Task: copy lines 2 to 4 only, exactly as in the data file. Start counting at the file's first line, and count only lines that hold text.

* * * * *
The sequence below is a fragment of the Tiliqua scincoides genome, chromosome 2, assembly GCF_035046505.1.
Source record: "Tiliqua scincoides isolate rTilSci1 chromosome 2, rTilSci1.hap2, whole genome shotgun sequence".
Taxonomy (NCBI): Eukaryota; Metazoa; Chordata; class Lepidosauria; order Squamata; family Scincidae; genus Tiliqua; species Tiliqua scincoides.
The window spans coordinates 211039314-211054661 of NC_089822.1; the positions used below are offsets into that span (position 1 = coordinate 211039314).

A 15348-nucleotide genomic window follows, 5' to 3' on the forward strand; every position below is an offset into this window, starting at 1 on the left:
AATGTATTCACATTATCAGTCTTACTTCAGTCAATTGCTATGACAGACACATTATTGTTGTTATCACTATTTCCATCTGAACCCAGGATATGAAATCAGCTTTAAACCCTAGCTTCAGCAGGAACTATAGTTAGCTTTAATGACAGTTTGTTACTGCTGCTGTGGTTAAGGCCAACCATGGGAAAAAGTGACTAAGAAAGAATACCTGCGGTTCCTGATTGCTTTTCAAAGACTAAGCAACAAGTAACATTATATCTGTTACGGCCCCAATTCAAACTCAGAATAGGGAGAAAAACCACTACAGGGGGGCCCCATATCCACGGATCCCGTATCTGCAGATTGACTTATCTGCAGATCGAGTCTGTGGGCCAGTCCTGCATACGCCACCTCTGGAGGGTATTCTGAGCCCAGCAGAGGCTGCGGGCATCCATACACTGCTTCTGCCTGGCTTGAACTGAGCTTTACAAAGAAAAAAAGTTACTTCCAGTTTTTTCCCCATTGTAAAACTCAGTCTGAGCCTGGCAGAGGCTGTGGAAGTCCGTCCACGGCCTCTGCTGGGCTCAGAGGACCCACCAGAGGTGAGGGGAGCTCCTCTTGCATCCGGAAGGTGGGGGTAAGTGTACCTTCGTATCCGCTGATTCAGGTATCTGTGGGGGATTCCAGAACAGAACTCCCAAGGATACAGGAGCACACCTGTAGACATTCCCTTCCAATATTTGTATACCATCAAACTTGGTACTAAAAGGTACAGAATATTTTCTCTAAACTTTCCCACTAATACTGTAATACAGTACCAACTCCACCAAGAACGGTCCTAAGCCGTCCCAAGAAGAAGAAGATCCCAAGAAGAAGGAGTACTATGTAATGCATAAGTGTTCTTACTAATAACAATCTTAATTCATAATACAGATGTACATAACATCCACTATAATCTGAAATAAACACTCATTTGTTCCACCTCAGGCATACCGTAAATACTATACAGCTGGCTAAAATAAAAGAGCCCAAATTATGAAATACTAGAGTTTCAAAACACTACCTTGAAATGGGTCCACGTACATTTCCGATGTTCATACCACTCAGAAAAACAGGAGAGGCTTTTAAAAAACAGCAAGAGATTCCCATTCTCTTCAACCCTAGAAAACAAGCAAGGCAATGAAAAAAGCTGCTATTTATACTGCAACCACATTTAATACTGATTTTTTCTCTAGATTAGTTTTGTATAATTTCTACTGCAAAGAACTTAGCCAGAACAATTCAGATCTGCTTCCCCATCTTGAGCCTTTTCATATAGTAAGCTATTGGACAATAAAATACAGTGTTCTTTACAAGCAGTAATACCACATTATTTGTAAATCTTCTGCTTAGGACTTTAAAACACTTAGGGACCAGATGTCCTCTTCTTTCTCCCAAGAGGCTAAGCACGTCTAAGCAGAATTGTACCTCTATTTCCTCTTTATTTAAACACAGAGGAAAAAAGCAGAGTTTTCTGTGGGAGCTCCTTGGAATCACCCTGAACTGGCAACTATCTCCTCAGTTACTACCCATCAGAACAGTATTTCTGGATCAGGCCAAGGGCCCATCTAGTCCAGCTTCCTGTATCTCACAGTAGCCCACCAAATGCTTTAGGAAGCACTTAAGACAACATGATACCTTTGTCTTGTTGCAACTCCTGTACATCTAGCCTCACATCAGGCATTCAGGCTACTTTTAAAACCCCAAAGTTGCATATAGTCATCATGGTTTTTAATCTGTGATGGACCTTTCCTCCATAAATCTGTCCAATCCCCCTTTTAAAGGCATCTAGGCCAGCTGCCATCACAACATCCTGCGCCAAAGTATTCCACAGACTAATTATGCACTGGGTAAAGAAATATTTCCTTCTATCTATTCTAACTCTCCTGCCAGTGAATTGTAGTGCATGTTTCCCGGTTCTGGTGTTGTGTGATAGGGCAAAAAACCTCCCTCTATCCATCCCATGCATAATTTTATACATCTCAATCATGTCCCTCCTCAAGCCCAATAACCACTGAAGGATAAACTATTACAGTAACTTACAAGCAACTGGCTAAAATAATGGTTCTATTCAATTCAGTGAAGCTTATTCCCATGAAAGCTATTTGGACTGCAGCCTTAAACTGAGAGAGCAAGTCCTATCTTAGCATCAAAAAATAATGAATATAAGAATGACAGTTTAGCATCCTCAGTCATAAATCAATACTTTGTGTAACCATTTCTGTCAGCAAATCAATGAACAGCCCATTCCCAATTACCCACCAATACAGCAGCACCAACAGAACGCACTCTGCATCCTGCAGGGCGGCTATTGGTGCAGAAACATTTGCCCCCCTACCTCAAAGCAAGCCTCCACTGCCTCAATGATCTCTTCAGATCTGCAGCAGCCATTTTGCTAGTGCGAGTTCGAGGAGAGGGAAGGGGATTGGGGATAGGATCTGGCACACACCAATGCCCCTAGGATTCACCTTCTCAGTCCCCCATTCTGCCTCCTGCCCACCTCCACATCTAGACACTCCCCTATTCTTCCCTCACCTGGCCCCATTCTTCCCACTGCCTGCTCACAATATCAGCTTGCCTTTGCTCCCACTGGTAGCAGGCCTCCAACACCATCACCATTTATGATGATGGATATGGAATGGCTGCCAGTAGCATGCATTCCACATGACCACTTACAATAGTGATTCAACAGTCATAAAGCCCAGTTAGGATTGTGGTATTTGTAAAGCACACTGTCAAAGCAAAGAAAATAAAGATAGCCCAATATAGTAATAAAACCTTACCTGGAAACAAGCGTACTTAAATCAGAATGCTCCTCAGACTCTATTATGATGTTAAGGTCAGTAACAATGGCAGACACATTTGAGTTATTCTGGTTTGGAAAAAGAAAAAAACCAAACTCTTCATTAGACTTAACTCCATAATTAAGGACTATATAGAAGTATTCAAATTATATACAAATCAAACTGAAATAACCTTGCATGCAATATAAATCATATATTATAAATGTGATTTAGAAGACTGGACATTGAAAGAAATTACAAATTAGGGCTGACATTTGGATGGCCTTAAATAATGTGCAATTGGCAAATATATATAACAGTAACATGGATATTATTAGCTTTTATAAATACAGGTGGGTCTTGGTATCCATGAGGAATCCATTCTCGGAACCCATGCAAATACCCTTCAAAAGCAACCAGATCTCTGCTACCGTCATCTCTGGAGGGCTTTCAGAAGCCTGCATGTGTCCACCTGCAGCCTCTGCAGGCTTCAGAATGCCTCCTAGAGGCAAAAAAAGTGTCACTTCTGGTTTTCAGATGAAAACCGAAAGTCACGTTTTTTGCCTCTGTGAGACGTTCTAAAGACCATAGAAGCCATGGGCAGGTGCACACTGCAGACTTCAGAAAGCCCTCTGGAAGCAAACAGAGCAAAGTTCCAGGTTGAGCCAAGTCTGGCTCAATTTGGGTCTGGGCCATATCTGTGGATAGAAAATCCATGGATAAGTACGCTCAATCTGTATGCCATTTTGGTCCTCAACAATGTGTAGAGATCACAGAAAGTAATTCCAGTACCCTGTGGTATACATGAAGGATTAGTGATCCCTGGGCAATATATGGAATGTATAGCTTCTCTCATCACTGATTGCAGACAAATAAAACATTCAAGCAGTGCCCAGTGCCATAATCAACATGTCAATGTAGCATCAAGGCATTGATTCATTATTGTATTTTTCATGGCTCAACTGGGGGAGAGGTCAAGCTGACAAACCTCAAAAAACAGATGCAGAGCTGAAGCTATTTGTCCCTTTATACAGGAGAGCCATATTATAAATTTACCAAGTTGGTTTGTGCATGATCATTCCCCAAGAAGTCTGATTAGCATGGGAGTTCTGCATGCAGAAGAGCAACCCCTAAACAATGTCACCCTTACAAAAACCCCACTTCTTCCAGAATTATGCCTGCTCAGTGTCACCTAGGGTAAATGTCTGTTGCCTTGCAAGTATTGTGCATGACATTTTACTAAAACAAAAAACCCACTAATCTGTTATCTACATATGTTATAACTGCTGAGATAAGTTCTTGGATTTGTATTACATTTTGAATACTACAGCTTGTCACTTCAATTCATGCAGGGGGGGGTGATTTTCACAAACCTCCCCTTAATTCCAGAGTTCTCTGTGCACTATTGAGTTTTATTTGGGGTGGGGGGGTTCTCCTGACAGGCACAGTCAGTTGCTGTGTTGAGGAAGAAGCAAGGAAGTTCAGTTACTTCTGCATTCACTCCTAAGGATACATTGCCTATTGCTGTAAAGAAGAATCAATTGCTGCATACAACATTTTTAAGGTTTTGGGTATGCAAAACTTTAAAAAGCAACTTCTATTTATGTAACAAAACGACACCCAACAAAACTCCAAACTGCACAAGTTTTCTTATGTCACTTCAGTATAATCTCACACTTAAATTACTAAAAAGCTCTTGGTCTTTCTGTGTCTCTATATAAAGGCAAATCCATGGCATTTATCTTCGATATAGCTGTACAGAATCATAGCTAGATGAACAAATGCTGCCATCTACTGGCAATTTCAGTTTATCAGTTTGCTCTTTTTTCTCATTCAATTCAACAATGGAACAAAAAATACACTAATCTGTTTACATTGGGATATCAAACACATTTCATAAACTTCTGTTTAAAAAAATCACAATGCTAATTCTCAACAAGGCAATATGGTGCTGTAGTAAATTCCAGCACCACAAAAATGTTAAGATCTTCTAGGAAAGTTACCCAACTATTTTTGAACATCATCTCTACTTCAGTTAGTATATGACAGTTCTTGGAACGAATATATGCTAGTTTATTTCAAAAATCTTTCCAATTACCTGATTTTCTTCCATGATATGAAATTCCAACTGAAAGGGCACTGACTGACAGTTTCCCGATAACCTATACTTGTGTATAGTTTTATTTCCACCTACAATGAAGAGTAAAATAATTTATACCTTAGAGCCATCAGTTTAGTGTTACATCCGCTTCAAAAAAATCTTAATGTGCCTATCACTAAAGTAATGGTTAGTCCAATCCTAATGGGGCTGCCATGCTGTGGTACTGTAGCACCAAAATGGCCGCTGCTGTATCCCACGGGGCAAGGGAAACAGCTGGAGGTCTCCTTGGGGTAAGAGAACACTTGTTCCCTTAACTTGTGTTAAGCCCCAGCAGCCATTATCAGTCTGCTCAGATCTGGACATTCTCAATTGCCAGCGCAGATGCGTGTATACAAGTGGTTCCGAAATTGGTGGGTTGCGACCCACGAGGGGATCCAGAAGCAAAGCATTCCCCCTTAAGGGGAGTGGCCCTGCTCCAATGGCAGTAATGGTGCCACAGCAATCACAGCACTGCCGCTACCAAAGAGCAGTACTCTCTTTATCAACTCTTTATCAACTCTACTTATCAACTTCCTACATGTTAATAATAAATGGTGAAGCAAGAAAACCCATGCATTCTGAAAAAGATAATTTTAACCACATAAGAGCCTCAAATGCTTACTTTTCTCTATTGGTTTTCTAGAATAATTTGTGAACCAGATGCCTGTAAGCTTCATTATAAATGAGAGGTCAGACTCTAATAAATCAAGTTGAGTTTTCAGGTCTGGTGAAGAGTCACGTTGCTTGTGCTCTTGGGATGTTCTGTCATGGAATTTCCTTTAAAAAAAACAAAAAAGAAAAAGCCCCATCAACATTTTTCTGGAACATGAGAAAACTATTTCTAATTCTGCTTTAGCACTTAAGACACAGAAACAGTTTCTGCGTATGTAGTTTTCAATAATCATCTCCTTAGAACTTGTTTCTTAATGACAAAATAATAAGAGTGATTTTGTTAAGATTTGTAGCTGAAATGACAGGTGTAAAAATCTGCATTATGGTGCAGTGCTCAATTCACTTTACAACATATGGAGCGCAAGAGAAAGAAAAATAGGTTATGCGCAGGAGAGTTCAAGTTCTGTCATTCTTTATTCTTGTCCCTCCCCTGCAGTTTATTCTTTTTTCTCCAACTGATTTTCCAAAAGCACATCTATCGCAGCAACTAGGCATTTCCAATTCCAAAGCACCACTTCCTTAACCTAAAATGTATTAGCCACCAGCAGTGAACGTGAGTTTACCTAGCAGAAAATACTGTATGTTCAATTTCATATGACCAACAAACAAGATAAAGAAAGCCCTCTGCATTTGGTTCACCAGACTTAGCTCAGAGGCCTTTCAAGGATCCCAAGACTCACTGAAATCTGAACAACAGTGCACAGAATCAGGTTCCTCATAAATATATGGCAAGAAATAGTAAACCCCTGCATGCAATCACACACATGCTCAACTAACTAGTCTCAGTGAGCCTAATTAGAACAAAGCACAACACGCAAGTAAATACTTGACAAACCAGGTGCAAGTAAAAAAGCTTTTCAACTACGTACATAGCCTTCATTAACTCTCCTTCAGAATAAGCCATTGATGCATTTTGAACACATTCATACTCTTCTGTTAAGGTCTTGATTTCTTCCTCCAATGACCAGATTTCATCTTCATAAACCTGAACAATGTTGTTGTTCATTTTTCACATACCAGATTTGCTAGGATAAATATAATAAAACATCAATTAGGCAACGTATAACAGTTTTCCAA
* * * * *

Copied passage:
Source record: "Tiliqua scincoides isolate rTilSci1 chromosome 2, rTilSci1.hap2, whole genome shotgun sequence".
Taxonomy (NCBI): Eukaryota; Metazoa; Chordata; class Lepidosauria; order Squamata; family Scincidae; genus Tiliqua; species Tiliqua scincoides.
The window spans coordinates 211039314-211054661 of NC_089822.1; the positions used below are offsets into that span (position 1 = coordinate 211039314).